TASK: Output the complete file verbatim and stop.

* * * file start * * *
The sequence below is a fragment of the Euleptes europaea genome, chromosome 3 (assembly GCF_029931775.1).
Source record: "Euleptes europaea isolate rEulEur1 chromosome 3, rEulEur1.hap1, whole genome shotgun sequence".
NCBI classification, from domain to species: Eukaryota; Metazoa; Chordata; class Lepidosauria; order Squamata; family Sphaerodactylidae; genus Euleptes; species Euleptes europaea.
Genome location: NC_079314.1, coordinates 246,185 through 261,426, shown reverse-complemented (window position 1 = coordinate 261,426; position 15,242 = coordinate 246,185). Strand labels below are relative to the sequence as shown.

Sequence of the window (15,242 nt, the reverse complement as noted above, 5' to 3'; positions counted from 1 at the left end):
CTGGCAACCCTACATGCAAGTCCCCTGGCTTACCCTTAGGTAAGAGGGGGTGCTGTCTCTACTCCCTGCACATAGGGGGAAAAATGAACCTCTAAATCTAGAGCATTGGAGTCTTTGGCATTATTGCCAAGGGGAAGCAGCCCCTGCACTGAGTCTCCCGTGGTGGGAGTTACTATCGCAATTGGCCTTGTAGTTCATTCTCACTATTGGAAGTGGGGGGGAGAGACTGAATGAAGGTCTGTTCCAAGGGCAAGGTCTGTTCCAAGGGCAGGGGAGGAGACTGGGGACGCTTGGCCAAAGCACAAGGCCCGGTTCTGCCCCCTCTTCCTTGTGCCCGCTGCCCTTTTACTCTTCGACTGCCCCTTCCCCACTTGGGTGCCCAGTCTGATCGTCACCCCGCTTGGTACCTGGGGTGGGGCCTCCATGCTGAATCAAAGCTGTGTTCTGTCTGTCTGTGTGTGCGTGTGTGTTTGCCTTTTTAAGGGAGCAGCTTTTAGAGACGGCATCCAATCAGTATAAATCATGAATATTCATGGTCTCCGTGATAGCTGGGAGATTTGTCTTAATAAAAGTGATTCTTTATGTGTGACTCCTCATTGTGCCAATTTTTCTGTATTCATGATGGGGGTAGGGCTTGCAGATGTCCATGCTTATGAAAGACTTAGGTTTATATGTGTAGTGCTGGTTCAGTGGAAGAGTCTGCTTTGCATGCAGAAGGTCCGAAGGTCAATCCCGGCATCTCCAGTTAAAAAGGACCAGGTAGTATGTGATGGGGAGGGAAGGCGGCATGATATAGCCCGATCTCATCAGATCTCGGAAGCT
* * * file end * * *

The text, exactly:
The sequence below is a fragment of the Euleptes europaea genome, chromosome 3 (assembly GCF_029931775.1).
Source record: "Euleptes europaea isolate rEulEur1 chromosome 3, rEulEur1.hap1, whole genome shotgun sequence".
NCBI classification, from domain to species: Eukaryota; Metazoa; Chordata; class Lepidosauria; order Squamata; family Sphaerodactylidae; genus Euleptes; species Euleptes europaea.
Genome location: NC_079314.1, coordinates 246,185 through 261,426, shown reverse-complemented (window position 1 = coordinate 261,426; position 15,242 = coordinate 246,185). Strand labels below are relative to the sequence as shown.

Sequence of the window (15,242 nt, the reverse complement as noted above, 5' to 3'; positions counted from 1 at the left end):
CTGGCAACCCTACATGCAAGTCCCCTGGCTTACCCTTAGGTAAGAGGGGGTGCTGTCTCTACTCCCTGCACATAGGGGGAAAAATGAACCTCTAAATCTAGAGCATTGGAGTCTTTGGCATTATTGCCAAGGGGAAGCAGCCCCTGCACTGAGTCTCCCGTGGTGGGAGTTACTATCGCAATTGGCCTTGTAGTTCATTCTCACTATTGGAAGTGGGGGGGAGAGACTGAATGAAGGTCTGTTCCAAGGGCAAGGTCTGTTCCAAGGGCAGGGGAGGAGACTGGGGACGCTTGGCCAAAGCACAAGGCCCGGTTCTGCCCCCTCTTCCTTGTGCCCGCTGCCCTTTTACTCTTCGACTGCCCCTTCCCCACTTGGGTGCCCAGTCTGATCGTCACCCCGCTTGGTACCTGGGGTGGGGCCTCCATGCTGAATCAAAGCTGTGTTCTGTCTGTCTGTGTGTGCGTGTGTGTTTGCCTTTTTAAGGGAGCAGCTTTTAGAGACGGCATCCAATCAGTATAAATCATGAATATTCATGGTCTCCGTGATAGCTGGGAGATTTGTCTTAATAAAAGTGATTCTTTATGTGTGACTCCTCATTGTGCCAATTTTTCTGTATTCATGATGGGGGTAGGGCTTGCAGATGTCCATGCTTATGAAAGACTTAGGTTTATATGTGTAGTGCTGGTTCAGTGGAAGAGTCTGCTTTGCATGCAGAAGGTCCGAAGGTCAATCCCGGCATCTCCAGTTAAAAAGGACCAGGTAGTATGTGATGGGGAGGGAAGGCGGCATGATATAGCCCGATCTCATCAGATCTCGGAAGCT